E-trading under the microscope

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Technology has had a tremendous impact on international financial markets, enabling vast quantities of the trades to be made in the blinking of an eye. But there are concerns that checks and balances have been abandoned in the pursuit of speed.

One of the most significant developments in the investment banking sector over the last decade has been electronic trading, specifically the emergence of algorithmic trading. This term refers to trades where factors such as timing, price and quantity are determined by complex computer programs and has facilitated what is known as high frequency trading, where computers initiate thousands of trades every second.

High frequency trading has made trading platform latency a major area for competitive differentiation amongst markets/exchanges and as a result there is constant pressure to push the limits of the technology.

The value of low latency access was highlighted this month when the US Futures Industry Association expressed support for efforts to promote transparency and fair access to the futures markets. The Commodity Futures Trading Commission has proposed that exchanges provide equal access to co-location facilities and allow third parties to provide proximity services.

Just this week IDC emphasised how high latency is a significant barrier to financial providers in a global market in a report on the financial sector in New Zealand. The report identified a number of core transactional areas that are highly sensitive to latency, which can also affect speed of web-based access to corporate intranets and databases.

However, moving trading from a face to face transaction to an electronic one means there is more scope for trades to be made, to paraphrase the old age, 'in haste and repented at leisure'. For example, last month an oil broker who bought more than seven million barrels of oil while allegedly 'drunk' was fined and banned from trading for at least five years. The Financial Services Authority fined former oil futures broker Steven Perkins for trading activity that started, without client authorisation, in the early hours of 30 June 2009 and culminated in August 2009, sending the price of Brent crude oil soaring.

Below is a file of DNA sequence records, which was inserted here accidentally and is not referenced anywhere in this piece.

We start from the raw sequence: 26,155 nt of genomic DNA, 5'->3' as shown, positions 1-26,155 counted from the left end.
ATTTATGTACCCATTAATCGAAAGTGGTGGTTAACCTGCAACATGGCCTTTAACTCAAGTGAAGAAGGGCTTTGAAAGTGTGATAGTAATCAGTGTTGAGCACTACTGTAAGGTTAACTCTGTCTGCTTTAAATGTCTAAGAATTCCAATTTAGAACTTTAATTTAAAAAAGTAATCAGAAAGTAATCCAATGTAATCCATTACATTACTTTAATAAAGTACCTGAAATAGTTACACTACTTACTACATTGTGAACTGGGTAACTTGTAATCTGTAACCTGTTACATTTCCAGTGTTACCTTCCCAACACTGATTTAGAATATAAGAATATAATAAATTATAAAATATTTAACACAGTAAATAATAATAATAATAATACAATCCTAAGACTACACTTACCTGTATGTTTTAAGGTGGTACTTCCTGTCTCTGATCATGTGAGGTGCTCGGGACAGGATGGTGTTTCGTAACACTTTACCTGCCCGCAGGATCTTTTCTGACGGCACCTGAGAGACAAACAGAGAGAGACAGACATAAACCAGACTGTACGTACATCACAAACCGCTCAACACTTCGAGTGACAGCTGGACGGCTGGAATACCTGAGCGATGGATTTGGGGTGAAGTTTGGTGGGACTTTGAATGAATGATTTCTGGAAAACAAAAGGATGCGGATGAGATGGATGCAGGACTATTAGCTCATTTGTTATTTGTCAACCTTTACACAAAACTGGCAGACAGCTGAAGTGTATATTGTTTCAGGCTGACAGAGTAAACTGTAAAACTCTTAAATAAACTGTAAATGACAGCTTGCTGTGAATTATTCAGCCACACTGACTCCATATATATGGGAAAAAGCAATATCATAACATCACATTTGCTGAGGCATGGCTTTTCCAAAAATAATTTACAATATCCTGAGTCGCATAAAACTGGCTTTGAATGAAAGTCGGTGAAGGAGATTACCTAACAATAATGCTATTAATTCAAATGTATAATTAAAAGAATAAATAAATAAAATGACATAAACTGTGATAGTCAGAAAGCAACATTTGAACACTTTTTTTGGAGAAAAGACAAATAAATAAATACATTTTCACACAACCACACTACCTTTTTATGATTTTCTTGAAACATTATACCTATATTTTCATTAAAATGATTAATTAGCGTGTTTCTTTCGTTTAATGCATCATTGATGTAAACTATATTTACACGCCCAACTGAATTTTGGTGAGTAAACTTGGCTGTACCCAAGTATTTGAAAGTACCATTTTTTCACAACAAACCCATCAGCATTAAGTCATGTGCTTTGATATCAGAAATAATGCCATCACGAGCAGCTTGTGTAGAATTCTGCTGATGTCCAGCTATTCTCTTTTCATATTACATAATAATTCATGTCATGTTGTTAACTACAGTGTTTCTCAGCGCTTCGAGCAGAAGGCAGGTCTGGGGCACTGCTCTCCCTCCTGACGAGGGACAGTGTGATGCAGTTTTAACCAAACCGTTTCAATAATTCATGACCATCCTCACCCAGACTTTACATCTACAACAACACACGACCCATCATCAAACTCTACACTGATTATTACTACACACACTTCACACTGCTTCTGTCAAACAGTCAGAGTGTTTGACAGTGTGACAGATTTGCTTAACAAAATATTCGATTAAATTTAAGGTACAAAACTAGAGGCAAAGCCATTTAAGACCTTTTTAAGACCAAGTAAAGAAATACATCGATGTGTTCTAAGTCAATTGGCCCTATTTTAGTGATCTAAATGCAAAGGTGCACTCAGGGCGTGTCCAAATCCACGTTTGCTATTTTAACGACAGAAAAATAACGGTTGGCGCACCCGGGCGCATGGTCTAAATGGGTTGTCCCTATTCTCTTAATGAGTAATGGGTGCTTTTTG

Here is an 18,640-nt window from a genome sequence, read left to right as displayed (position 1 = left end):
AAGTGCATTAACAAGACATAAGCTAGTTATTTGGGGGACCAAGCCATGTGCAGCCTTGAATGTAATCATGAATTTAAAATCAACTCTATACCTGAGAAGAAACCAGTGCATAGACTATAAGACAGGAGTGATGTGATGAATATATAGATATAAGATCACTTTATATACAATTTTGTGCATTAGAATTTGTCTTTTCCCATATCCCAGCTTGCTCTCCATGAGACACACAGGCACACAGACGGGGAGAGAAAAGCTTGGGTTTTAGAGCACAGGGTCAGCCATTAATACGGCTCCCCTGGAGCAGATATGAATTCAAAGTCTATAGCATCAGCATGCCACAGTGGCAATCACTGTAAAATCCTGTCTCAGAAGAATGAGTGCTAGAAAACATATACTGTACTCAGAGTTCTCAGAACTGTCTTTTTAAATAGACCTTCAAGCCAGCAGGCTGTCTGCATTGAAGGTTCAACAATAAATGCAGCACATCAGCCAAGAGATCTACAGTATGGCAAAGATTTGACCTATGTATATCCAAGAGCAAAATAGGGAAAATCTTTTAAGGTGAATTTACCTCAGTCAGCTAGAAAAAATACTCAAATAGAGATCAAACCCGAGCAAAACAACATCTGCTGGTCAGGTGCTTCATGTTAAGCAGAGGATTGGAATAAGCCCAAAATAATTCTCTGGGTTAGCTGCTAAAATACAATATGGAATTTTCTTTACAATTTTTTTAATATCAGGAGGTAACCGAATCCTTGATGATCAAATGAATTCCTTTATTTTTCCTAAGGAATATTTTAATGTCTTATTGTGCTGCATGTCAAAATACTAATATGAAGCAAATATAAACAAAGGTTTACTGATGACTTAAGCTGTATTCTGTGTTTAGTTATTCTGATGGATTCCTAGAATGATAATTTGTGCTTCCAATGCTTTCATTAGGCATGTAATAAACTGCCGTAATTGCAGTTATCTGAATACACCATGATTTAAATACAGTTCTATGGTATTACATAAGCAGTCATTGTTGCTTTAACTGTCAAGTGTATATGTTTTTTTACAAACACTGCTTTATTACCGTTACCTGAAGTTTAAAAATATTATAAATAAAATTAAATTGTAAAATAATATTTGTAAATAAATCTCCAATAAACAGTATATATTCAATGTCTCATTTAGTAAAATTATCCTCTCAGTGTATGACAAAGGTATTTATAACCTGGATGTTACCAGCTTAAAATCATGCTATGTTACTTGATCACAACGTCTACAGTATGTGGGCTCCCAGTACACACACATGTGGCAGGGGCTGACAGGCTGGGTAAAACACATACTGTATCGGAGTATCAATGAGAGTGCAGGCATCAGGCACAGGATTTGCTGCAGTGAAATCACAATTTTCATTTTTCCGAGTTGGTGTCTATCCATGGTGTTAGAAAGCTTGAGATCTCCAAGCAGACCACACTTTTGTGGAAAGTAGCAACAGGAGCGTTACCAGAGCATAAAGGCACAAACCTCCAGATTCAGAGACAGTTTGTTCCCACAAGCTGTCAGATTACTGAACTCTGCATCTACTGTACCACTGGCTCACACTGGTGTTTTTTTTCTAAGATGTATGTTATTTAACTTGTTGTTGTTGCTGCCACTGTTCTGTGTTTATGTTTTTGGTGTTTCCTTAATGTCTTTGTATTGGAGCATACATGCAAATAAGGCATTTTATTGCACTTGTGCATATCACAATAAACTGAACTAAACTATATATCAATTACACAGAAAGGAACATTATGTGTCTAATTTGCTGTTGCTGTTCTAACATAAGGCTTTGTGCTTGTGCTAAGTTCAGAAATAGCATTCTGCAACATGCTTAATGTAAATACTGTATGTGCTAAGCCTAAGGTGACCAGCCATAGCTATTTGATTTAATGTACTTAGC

What made this story even more shocking was that Perkins was a broker, not a trader, which meant that he was supposed to acting on behalf of traders rather than his own volition.

While human nature was at the heart of this problem, one software expert has suggested that the answer lies in yet more technology. He has claimed that similar occurrences in the future could be prevented through the implementation of pre-trade risk controls. The theory is that such systems could pick up on human error as well as flagging cases where fraud was potentially being perpetrated without impacting on the speed of access that is key to success in the trading community.

Among his suggestions is a low-latency 'risk firewall' utilising complex event processing, which could be benchmarked in the low microseconds. Such a system should detect errors in real time before they get as far as the exchange, taking on another task that was once the preserve of human beings.

The value of low latency access was highlighted this month when the US Futures Industry Association expressed support for efforts to promote transparency and fair access to the futures markets. The Commodity Futures Trading Commission has proposed that exchanges provide equal access to co-location facilities and allow third parties to provide proximity services.

Just this week IDC emphasised how high latency is a significant barrier to financial providers in a global market in a report on the financial sector in New Zealand. The report identified a number of core transactional areas that are highly sensitive to latency, which can also affect speed of web-based access to corporate intranets and databases.

However, moving trading from a face to face transaction to an electronic one means there is more scope for trades to be made, to paraphrase the old age, 'in haste and repented at leisure'. For example, last month an oil broker who bought more than seven million barrels of oil while allegedly 'drunk' was fined and banned from trading for at least five years. The Financial Services Authority fined former oil futures broker Steven Perkins for trading activity that started, without client authorisation, in the early hours of 30 June 2009 and culminated in August 2009, sending the price of Brent crude oil soaring.

What made this story even more shocking was that Perkins was a broker, not a trader, which meant that he was supposed to acting on behalf of traders rather than his own volition.

While human nature was at the heart of this problem, one software expert has suggested that the answer lies in yet more technology. He has claimed that similar occurrences in the future could be prevented through the implementation of pre-trade risk controls. The theory is that such systems could pick up on human error as well as flagging cases where fraud was potentially being perpetrated without impacting on the speed of access that is key to success in the trading community.

Among his suggestions is a low-latency 'risk firewall' utilising complex event processing, which could be benchmarked in the low microseconds. Such a system should detect errors in real time before they get as far as the exchange, taking on another task that was once the preserve of human beings.

Stewart Baines

I've been writing about technology for nearly 20 years, including editing industry magazines Connect and Communications International. In 2002 I co-founded Futurity Media with Anthony Plewes. My focus in Futurity Media is in emerging technologies, social media and future gazing. As a graduate of philosophy & science, I have studied futurology & foresight to the post-grad level.